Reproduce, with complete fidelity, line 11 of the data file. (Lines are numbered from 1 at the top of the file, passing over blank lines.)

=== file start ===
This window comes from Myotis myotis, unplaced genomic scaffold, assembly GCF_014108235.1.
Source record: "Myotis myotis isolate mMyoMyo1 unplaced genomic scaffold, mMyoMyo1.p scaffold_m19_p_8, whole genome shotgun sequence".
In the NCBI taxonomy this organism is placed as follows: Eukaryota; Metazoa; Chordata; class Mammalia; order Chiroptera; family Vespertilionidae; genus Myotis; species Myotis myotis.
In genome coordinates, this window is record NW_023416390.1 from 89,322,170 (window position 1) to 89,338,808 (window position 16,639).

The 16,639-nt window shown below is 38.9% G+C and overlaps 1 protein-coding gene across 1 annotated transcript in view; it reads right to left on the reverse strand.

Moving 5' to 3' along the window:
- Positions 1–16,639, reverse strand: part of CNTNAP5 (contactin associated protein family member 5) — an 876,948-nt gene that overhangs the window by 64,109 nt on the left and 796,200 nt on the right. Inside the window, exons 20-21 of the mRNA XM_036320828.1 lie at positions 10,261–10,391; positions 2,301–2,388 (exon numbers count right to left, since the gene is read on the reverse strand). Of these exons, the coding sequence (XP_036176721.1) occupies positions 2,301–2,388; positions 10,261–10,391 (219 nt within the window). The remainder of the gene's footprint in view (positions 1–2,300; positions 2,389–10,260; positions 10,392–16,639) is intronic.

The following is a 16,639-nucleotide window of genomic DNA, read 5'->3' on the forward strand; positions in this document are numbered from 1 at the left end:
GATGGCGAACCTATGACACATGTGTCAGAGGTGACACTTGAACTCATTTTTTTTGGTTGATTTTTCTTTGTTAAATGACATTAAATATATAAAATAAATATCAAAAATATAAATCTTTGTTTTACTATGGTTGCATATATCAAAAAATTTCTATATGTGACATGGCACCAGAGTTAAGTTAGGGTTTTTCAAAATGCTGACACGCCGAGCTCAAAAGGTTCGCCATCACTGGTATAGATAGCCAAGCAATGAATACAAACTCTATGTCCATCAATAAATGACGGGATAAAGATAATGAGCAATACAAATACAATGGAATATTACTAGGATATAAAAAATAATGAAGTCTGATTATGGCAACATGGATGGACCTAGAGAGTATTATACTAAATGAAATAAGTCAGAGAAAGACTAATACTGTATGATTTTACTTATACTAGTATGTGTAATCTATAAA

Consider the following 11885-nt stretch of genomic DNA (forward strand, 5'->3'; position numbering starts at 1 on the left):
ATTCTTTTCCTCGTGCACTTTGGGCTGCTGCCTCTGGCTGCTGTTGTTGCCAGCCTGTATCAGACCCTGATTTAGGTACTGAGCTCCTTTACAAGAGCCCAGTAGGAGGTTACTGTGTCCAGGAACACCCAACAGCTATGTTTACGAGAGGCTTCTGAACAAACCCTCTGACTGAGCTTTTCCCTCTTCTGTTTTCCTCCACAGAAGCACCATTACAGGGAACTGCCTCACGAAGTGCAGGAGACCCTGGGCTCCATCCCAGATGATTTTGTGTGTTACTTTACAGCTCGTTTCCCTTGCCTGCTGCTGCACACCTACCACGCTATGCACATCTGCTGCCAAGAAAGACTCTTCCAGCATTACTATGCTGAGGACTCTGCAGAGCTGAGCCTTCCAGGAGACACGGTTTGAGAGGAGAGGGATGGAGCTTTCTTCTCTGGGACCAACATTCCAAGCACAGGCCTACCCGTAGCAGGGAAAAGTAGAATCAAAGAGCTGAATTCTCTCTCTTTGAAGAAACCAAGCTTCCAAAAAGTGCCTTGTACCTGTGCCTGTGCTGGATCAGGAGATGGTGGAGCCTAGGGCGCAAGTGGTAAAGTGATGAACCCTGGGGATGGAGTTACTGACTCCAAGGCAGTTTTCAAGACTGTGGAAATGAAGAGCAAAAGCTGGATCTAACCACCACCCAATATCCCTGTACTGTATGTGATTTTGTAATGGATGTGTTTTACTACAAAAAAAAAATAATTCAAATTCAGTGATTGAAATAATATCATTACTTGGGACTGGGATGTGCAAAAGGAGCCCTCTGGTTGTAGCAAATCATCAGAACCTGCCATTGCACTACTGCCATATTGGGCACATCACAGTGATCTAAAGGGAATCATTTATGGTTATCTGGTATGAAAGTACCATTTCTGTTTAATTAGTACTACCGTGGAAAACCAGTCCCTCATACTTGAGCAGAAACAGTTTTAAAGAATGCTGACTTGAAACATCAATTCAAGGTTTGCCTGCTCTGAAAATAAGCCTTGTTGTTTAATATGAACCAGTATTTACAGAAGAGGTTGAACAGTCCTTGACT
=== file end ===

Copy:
ATTCTTTTCCTCGTGCACTTTGGGCTGCTGCCTCTGGCTGCTGTTGTTGCCAGCCTGTATCAGACCCTGATTTAGGTACTGAGCTCCTTTACAAGAGCCCAGTAGGAGGTTACTGTGTCCAGGAACACCCAACAGCTATGTTTACGAGAGGCTTCTGAACAAACCCTCTGACTGAGCTTTTCCCTCTTCTGTTTTCCTCCACAGAAGCACCATTACAGGGAACTGCCTCACGAAGTGCAGGAGACCCTGGGCTCCATCCCAGATGATTTTGTGTGTTACTTTACAGCTCGTTTCCCTTGCCTGCTGCTGCACACCTACCACGCTATGCACATCTGCTGCCAAGAAAGACTCTTCCAGCATTACTATGCTGAGGACTCTGCAGAGCTGAGCCTTCCAGGAGACACGGTTTGAGAGGAGAGGGATGGAGCTTTCTTCTCTGGGACCAACATTCCAAGCACAGGCCTACCCGTAGCAGGGAAAAGTAGAATCAAAGAGCTGAATTCTCTCTCTTTGAAGAAACCAAGCTTCCAAAAAGTGCCTTGTACCTGTGCCTGTGCTGGATCAGGAGATGGTGGAGCCTAGGGCGCAAGTGGTAAAGTGATGAACCCTGGGGATGGAGTTACTGACTCCAAGGCAGTTTTCAAGACTGTGGAAATGAAGAGCAAAAGCTGGATCTAACCACCACCCAATATCCCTGTACTGTATGTGATTTTGTAATGGATGTGTTTTACTACAAAAAAAAAATAATTCAAATTCAGTGATTGAAATAATATCATTACTTGGGACTGGGATGTGCAAAAGGAGCCCTCTGGTTGTAGCAAATCATCAGAACCTGCCATTGCACTACTGCCATATTGGGCACATCACAGTGATCTAAAGGGAATCATTTATGGTTATCTGGTATGAAAGTACCATTTCTGTTTAATTAGTACTACCGTGGAAAACCAGTCCCTCATACTTGAGCAGAAACAGTTTTAAAGAATGCTGACTTGAAACATCAATTCAAGGTTTGCCTGCTCTGAAAATAAGCCTTGTTGTTTAATATGAACCAGTATTTACAGAAGAGGTTGAACAGTCCTTGACT